Sorry to all of you who looked forward to my delightfuly miserable motorbicycle report
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Old 10-01-2007, 09:52 AM   #14
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I didn't know Yamaha still imported the XT350 to the USA???

Even back in 2000, I thought this bike was long gone. Has it ever been updated from what it was back in the 90's? Did Baja with some guys back in '93 or so...a buddy had an XT350. I rode it one day and it was truly a cruel joke. Don't mean to rain on your parade but the Suzuki is literally a 10 year newer design with significant upgrades.

A MUCH better RTW bike in SO many ways.

Better suspension is one main thing. (XT forks are tooth picks) Bigger forks, stronger chassis, better wheels, more power, stone reliable.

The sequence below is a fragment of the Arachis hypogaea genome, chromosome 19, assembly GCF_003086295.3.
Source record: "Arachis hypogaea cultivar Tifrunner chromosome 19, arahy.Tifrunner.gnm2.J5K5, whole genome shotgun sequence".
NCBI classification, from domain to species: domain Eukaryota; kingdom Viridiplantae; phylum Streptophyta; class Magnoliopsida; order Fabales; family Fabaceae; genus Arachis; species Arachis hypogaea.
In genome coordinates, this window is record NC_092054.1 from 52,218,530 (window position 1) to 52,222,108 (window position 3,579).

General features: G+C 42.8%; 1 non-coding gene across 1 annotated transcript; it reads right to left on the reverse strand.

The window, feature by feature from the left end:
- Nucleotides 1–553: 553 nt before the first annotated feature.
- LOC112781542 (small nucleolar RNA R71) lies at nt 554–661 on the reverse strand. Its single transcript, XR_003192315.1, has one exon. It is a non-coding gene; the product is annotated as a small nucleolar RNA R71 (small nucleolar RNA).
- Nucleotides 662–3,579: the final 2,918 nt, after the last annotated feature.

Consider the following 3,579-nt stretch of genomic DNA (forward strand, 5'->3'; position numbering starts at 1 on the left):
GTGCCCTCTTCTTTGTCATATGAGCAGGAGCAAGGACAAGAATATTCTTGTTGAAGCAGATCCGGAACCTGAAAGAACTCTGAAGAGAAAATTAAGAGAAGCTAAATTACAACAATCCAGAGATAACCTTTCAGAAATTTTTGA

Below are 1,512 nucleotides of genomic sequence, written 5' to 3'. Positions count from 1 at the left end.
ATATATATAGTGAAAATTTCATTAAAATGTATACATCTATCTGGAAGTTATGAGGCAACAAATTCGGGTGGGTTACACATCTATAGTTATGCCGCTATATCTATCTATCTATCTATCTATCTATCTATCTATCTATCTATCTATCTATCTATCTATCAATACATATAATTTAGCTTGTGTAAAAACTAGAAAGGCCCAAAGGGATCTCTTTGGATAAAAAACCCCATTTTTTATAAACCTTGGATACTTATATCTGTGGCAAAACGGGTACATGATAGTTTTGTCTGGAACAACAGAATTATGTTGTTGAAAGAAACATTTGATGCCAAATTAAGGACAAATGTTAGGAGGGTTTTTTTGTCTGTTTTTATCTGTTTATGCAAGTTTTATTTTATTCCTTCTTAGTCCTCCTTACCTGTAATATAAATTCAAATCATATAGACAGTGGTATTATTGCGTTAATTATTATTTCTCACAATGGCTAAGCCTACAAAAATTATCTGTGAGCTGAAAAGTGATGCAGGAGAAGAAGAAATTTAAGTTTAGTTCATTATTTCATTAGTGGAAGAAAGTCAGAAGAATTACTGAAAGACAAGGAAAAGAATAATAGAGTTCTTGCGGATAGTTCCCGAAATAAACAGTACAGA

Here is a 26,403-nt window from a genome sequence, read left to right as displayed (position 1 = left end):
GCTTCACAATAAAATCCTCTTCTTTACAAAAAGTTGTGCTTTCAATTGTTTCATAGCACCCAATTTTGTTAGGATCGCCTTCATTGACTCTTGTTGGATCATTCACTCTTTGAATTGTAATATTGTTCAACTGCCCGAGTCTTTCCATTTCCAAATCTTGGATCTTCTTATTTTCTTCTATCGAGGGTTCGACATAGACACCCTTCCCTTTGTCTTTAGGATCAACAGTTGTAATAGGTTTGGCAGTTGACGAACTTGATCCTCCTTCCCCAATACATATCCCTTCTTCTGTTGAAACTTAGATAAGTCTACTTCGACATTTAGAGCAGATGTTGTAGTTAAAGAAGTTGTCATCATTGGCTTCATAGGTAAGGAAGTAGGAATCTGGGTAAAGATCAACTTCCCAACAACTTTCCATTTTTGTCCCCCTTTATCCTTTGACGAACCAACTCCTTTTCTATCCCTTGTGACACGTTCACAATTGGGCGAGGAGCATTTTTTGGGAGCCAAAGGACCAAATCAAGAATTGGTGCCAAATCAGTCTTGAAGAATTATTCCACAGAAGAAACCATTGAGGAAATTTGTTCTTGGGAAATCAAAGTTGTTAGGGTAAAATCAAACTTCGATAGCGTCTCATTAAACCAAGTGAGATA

The XT is reliable too and the seat is wider than the DR350 but other than that, the DR leaves the XT eating dust in every other way...especially in off road performance. The other thing was that the DR ended up with a huge following and good support in the aftermarket, one of the first bikes that equaled the KLR in use as a dual sport adventure touring bike.

Check out : Multisurface Motorcycling for more on the DR350, the KLR and the DR650.

The XT350 had almost no support and has essentially been forgotten, where as the DR350 is still quite a popular bike and still supported today.

But since your coming off pedals...then the XT is the best ever..for you!

Honestly, if you're looking at bikes in this range/weight, I'd spend a few more bucks the get the best in class for your purposes: DRZ400S Suzuki.
Best of all worlds in this class.
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Old 10-01-2007, 10:08 AM   #15
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Quote:
Originally Posted by Django Loco
I didn't know Yamaha still imported the XT350 to the USA???